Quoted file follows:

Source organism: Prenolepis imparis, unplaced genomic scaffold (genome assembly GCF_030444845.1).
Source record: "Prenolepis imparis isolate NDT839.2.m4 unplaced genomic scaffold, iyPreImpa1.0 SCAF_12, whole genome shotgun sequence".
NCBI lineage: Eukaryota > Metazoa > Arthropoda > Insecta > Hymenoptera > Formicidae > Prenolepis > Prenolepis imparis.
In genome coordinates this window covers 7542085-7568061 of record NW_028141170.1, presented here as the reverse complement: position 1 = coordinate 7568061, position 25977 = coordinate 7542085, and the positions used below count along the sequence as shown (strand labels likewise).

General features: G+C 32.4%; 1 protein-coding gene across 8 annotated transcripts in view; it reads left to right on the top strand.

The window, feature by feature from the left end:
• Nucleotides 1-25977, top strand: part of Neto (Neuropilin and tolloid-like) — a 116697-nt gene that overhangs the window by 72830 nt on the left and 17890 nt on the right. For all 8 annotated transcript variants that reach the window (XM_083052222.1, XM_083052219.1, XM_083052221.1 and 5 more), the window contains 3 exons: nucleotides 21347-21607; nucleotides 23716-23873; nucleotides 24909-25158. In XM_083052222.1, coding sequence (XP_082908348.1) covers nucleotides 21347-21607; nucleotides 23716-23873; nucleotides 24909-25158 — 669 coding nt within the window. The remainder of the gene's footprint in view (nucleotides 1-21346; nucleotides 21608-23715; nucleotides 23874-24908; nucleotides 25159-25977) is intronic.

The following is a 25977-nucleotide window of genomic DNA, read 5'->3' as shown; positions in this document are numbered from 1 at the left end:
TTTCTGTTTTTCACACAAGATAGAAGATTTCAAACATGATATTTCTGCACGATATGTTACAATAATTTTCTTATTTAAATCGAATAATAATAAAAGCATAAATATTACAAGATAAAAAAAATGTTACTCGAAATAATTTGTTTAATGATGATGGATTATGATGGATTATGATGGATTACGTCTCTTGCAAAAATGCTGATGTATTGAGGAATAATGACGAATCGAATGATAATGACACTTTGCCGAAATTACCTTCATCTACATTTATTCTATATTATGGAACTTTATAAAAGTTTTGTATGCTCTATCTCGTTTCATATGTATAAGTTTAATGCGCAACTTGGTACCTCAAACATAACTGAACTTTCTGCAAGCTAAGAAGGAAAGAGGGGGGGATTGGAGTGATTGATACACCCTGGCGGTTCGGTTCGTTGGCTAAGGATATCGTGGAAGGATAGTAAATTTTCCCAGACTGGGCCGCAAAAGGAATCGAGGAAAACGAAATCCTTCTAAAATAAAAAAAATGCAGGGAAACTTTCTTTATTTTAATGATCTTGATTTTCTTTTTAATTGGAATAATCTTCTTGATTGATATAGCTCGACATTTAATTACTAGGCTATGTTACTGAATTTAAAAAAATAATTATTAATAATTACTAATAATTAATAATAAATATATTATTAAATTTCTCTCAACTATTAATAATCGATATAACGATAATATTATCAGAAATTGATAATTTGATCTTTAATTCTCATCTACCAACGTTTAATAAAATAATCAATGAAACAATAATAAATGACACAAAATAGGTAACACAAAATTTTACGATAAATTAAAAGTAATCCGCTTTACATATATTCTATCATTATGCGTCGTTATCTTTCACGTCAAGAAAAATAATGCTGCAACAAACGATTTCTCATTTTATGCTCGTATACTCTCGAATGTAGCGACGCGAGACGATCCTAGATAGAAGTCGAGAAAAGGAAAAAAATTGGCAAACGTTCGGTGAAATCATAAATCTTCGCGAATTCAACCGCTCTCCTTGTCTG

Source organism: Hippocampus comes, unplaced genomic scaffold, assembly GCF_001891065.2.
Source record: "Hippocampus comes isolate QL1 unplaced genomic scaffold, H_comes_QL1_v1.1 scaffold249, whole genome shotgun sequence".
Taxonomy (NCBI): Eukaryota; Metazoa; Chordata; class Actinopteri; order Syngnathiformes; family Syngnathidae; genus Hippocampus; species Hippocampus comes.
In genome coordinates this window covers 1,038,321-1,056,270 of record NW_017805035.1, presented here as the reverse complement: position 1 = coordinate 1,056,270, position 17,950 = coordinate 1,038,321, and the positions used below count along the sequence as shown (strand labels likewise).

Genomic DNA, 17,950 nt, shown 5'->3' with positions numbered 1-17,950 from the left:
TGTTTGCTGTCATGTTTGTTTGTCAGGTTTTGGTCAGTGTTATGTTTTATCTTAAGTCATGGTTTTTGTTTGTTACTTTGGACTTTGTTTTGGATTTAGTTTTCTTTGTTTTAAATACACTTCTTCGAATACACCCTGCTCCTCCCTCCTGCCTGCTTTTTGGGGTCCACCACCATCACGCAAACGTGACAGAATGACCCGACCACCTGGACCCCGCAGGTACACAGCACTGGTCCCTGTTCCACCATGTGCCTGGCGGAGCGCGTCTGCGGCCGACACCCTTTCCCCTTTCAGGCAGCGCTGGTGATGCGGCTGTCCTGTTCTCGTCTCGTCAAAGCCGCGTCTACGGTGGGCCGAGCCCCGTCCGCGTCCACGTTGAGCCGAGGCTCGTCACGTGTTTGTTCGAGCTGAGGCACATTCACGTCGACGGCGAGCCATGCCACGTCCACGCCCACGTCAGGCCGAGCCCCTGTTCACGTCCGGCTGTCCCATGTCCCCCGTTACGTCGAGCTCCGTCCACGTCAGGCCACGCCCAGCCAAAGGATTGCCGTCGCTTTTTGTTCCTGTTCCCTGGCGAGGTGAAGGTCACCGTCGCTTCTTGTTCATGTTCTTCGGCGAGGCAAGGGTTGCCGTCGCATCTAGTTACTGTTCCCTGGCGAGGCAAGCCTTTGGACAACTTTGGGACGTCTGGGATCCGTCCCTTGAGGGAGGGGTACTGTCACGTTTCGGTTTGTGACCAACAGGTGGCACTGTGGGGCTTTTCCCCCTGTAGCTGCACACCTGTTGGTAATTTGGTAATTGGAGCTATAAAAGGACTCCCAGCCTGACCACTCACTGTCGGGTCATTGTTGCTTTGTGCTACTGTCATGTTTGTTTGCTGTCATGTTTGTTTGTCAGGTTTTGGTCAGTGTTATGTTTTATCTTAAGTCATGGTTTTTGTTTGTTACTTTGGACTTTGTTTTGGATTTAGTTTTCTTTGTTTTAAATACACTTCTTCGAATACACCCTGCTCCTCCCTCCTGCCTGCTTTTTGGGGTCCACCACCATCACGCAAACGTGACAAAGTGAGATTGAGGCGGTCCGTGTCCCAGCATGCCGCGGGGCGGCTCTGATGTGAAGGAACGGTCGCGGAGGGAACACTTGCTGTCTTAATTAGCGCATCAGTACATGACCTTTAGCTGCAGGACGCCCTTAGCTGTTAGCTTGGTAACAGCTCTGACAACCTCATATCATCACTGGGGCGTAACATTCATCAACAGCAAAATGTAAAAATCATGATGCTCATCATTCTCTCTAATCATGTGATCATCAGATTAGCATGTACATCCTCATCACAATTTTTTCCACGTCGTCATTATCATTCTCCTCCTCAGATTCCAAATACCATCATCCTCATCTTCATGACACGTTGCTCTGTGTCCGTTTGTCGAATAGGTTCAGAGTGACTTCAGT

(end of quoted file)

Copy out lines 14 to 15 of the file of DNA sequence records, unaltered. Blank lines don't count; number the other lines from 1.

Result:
Genomic DNA, 17,950 nt, shown 5'->3' with positions numbered 1-17,950 from the left:
TGTTTGCTGTCATGTTTGTTTGTCAGGTTTTGGTCAGTGTTATGTTTTATCTTAAGTCATGGTTTTTGTTTGTTACTTTGGACTTTGTTTTGGATTTAGTTTTCTTTGTTTTAAATACACTTCTTCGAATACACCCTGCTCCTCCCTCCTGCCTGCTTTTTGGGGTCCACCACCATCACGCAAACGTGACAGAATGACCCGACCACCTGGACCCCGCAGGTACACAGCACTGGTCCCTGTTCCACCATGTGCCTGGCGGAGCGCGTCTGCGGCCGACACCCTTTCCCCTTTCAGGCAGCGCTGGTGATGCGGCTGTCCTGTTCTCGTCTCGTCAAAGCCGCGTCTACGGTGGGCCGAGCCCCGTCCGCGTCCACGTTGAGCCGAGGCTCGTCACGTGTTTGTTCGAGCTGAGGCACATTCACGTCGACGGCGAGCCATGCCACGTCCACGCCCACGTCAGGCCGAGCCCCTGTTCACGTCCGGCTGTCCCATGTCCCCCGTTACGTCGAGCTCCGTCCACGTCAGGCCACGCCCAGCCAAAGGATTGCCGTCGCTTTTTGTTCCTGTTCCCTGGCGAGGTGAAGGTCACCGTCGCTTCTTGTTCATGTTCTTCGGCGAGGCAAGGGTTGCCGTCGCATCTAGTTACTGTTCCCTGGCGAGGCAAGCCTTTGGACAACTTTGGGACGTCTGGGATCCGTCCCTTGAGGGAGGGGTACTGTCACGTTTCGGTTTGTGACCAACAGGTGGCACTGTGGGGCTTTTCCCCCTGTAGCTGCACACCTGTTGGTAATTTGGTAATTGGAGCTATAAAAGGACTCCCAGCCTGACCACTCACTGTCGGGTCATTGTTGCTTTGTGCTACTGTCATGTTTGTTTGCTGTCATGTTTGTTTGTCAGGTTTTGGTCAGTGTTATGTTTTATCTTAAGTCATGGTTTTTGTTTGTTACTTTGGACTTTGTTTTGGATTTAGTTTTCTTTGTTTTAAATACACTTCTTCGAATACACCCTGCTCCTCCCTCCTGCCTGCTTTTTGGGGTCCACCACCATCACGCAAACGTGACAAAGTGAGATTGAGGCGGTCCGTGTCCCAGCATGCCGCGGGGCGGCTCTGATGTGAAGGAACGGTCGCGGAGGGAACACTTGCTGTCTTAATTAGCGCATCAGTACATGACCTTTAGCTGCAGGACGCCCTTAGCTGTTAGCTTGGTAACAGCTCTGACAACCTCATATCATCACTGGGGCGTAACATTCATCAACAGCAAAATGTAAAAATCATGATGCTCATCATTCTCTCTAATCATGTGATCATCAGATTAGCATGTACATCCTCATCACAATTTTTTCCACGTCGTCATTATCATTCTCCTCCTCAGATTCCAAATACCATCATCCTCATCTTCATGACACGTTGCTCTGTGTCCGTTTGTCGAATAGGTTCAGAGTGACTTCAGT